Two streams, two stories... How Humans Alter Floods and Streams

Eric Baer from Wittington and Baer (2004), adapted from Foley et. al (1999) and using data from U.S.G.S. Fact sheet 229-96.
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This is a class activity in which students determine the discharge of a "100-year flood" for two human-impacted streams. They determine the discharge for two time periods on both streams. Students discover that for one stream the discharge of a predicted "100-year flood" has dropped significantly, and on the other it has increased remarkably. Students are lead to a discussion of the 100-year flood and human activities as well as some calculations of probability of exceedence. This activity supports the quantitative concepts of recurrence intervals, floods and flooding, and probability. It is appropriate for a smaller class (under 40 students). This assignment uses real data, asks students to graph and interpret data, examines the errors associated with that data and its analysis (see model limitations) and requires the students to look at societal impacts.

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Learning Goals

Upon completing this assignment, students should: floodingman
  • Be able to determine recurrence intervals for a set of discharge data
  • examine the idea of a "100-year flood" and discuss the limitations of this concept
  • discuss human impacts on streams and flooding
  • calculate the probability of exceedence from a recurrence interval

Context for Use

I use this as a group activity for undergraduate students in an introductory level class. Each group should have a calculator and ruler. Groups of 2 seem to work well. You will need at least 4 groups (or multiples of 4), one for each data set of each river. This exercise typically takes about an hour and a half, but can be extended by developing a discussion of impacts and implications or reduced by assigning parts of the assignment as homework.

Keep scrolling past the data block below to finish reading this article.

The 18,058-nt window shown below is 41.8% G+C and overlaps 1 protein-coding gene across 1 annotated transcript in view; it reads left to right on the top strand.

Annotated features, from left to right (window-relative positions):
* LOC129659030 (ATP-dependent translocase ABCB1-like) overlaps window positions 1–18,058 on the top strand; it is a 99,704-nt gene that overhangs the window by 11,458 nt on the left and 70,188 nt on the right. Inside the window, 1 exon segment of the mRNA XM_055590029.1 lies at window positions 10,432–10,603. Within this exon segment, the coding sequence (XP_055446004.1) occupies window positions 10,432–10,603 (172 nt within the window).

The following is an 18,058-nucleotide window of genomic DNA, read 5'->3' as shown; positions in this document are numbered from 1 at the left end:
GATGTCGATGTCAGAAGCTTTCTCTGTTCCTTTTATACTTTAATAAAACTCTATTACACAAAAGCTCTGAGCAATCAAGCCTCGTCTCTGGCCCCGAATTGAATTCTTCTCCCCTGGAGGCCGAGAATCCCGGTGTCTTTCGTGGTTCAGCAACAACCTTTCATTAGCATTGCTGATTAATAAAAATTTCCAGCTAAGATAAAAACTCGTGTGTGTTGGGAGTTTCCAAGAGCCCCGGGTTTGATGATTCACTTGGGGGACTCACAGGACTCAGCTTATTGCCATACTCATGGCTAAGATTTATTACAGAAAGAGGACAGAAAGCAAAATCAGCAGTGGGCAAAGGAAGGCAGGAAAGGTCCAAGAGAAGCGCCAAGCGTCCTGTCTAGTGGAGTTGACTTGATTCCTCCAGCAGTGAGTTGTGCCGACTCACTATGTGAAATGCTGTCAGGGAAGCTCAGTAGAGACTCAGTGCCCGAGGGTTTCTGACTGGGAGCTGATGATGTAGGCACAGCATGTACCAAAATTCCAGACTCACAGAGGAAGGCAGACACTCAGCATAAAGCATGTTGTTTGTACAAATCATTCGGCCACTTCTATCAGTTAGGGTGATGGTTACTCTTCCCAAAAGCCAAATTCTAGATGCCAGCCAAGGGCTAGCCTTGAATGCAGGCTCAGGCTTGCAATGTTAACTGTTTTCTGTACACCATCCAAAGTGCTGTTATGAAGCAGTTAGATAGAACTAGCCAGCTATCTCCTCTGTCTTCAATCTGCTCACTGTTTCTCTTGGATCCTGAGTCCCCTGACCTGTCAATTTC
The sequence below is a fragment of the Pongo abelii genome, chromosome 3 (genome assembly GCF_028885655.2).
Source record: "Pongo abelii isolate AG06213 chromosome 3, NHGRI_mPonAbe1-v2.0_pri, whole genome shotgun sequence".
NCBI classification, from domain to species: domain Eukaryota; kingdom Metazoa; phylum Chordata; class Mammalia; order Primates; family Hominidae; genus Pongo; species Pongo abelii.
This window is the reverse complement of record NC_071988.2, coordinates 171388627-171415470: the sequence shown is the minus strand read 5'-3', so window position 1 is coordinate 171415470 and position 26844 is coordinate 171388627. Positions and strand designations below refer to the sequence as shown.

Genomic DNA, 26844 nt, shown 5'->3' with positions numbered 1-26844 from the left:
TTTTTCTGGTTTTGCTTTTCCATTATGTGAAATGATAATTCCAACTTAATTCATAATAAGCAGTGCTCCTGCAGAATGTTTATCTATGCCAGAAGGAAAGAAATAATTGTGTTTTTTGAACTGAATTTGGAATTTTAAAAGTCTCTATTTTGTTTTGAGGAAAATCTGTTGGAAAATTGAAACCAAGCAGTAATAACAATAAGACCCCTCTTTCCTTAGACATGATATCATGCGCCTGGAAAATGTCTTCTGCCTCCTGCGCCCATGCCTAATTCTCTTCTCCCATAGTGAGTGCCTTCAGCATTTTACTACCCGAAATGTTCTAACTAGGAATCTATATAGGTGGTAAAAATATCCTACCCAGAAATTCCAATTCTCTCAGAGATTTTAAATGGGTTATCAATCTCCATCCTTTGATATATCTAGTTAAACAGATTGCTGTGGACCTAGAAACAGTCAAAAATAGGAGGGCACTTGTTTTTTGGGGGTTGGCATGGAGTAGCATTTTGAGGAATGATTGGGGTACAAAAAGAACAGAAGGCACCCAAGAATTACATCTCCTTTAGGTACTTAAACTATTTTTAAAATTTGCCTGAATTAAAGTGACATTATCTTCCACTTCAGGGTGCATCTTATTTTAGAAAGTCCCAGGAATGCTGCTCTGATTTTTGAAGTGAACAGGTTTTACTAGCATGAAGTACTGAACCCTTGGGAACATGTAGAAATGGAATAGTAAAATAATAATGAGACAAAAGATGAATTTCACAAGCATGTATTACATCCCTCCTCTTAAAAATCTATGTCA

Description and Teaching Materials

Here are the files for word documents that you can use for this assignment:

Teaching Notes and Tips

This typically takes 90 minutes or so but can be reduced or extended as noted above. I use this in an introductory level geohazards class, but it would be appropriate for any introductory class where flooding is taught. You will need to find appropriate graph paper. There are several choices discussed in the floods and flooding section. I do not see significant differences between these choices.
The most problematic part I have experienced is that my students often do not know how to graph a best-fit line, which requires some supplemental instruction either to the entire class or on a one-on-one basis. Some students also have trouble choosing an appropriate scale for their graph's y-axis. I have them experiment to discover a satisfactory one, even though it may take a few attempts.


I use traditional assessment on the submitted work.

References and Resources

Whittington, C. and E.M. Baer, 2005. "Workbook in Geologic Catastrophes" Kendall/Hunt Publishing, Dubuque IA 154 pp.

Foley, D., G McKenzie,and R.Utgard, 1999. "Investigations in Environmental Geology. Prentice Hall, New Jersey. 303 pp.

Dinicola, K. 1996 "The "1OO-Year Flood"" U.S.G.S. Fact Sheet 229-96 discusses the common misconception that 100-year floods occur only once in a 100-year period. In reality, a 100-year-flood may occur more than once or not at all during any particular 100-year period. The fact sheet also explains the need to update the estimated flow expected in a 100-year flood as more and more data becomes available for a particular river. This shows the importance of continued river monitoring. It is the source of the data for this exercise.